Probably Australia’s most fished trout river (anglers/kilometre/year) has rested for nearly three months. The opening weekend on the Eucumbene River is always expected to be a lot of fun, but often doesn’t live up to those expectations. However I always try to go up and see what’s going on, and try to be prepared. Andrew and I did a reconnaissance on the Friday night, heading up past Sawyers Hut through a blizzard, dodging snow ploughs and vehicles in ditches to find the Eucumbene River at the top of the bank careering past the Kiandra Bridge like a steam train on steroids. All I could think of was where were the fish going to be – and where were my big splitshot?
We left Adaminaby at 5.45 am on Saturday morning but we weren’t the first at the bridge. I had my eye on a spot about 100 metres downstream where the torrent broke away from the bridge pool into an eddy where there was some slack water I thought might be fishable. There were footsteps in the snow from the first arrivers, right to the spot – but they’d headed upstream and it didn’t look like they’d fished here. First cast, whammo! For Andrew, a few casts more and he was on. And so it continued. Not all action but frequent enough to keep us interested and excited.
The Eucumbene River downstream of the Kiandra Road Bridge
During a 5 hour session we walked from the bridge to the gorge and back, every step through virgin snow. It was truly magical and we had the place to ourselves until late morning when others arrived en masse. Bizarrely, at one spot on the edge of the bank was an artificial flower, a Marigold. We caught more fish standing by that Marigold than any other spot and it became difficult to trick Andrew away from it.
Sunday was a different day, the sun shone, the water had dropped a bit and we fished upstream from the bridge with moderate success. Mostly spawn run recovering rainbows. There were flyfishers and spin fishers everywhere; some truly unusual techniques being used which would have reinvented the way we considered fish behaviour if they’d actually caught anything. Plenty of fishers who thought it was okay to fish on the opposite bank, or 5 metres downstream as long as they didn’t make eye contact.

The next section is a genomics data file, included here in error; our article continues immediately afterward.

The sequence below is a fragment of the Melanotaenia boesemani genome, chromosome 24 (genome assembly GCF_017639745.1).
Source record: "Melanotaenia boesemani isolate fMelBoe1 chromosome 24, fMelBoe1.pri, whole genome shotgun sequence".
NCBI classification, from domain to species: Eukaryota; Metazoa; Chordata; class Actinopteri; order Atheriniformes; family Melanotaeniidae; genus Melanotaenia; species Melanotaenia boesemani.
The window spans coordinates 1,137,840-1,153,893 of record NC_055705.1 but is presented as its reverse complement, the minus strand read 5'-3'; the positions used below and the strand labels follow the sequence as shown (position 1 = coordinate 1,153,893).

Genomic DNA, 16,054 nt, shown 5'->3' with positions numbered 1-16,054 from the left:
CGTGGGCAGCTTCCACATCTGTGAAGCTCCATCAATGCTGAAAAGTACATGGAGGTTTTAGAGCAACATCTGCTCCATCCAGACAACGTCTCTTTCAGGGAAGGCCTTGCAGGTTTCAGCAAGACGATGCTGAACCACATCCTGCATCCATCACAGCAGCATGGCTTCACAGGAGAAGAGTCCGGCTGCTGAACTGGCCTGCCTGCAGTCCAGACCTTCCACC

Monday was back to true form. The Sharks had won, but we were still on the river by 6 am in freezing horizontal rain. The river was even higher, had broken its bank in several spots, and it was 150 metres wide and completely covered the track at one point. I’ve never seen the river like that and it was truly impressive. Fishing got tougher. I landed a few; Andrew dropped a couple out of an eddy near a torrent that just stuck their heads into the current once hooked and ripped off line before either straightening hooks or just finding another way to gain freedom.
It really didn’t matter, it had been a great weekend, and the weather kept everyone else away. As I walked back to the bridge in the late morning a procession of four wheel drives, camper trailers and boats were heading west, bailing out, disheartened by the conditions. “Tell‘em they don’t know what they’re missing,” I thought. One last hook up in the bridge pool as someone came over in the now brightening day to ask how we’d done. He had no intention of fishing again, and was heading home.
About half our fish were on Glo-bugs; the rest on a mix of nymphs – with tungsten of course. I was using 3 or 4 of the largest split shot, and have a new right ear piercing (and a headache) as a result of a wind gust and mistimed cast.
Back on the lake/river tomorrow and hanging around all weekend. Eucumbene is at 53% and rising; Tantangara at an almost all time high of 67%, and Jindabyne at 81%. Fishing reports have been scarce which I think is mainly due to the weather.
Tight tippets all
Steve (Snowy Lake Charters)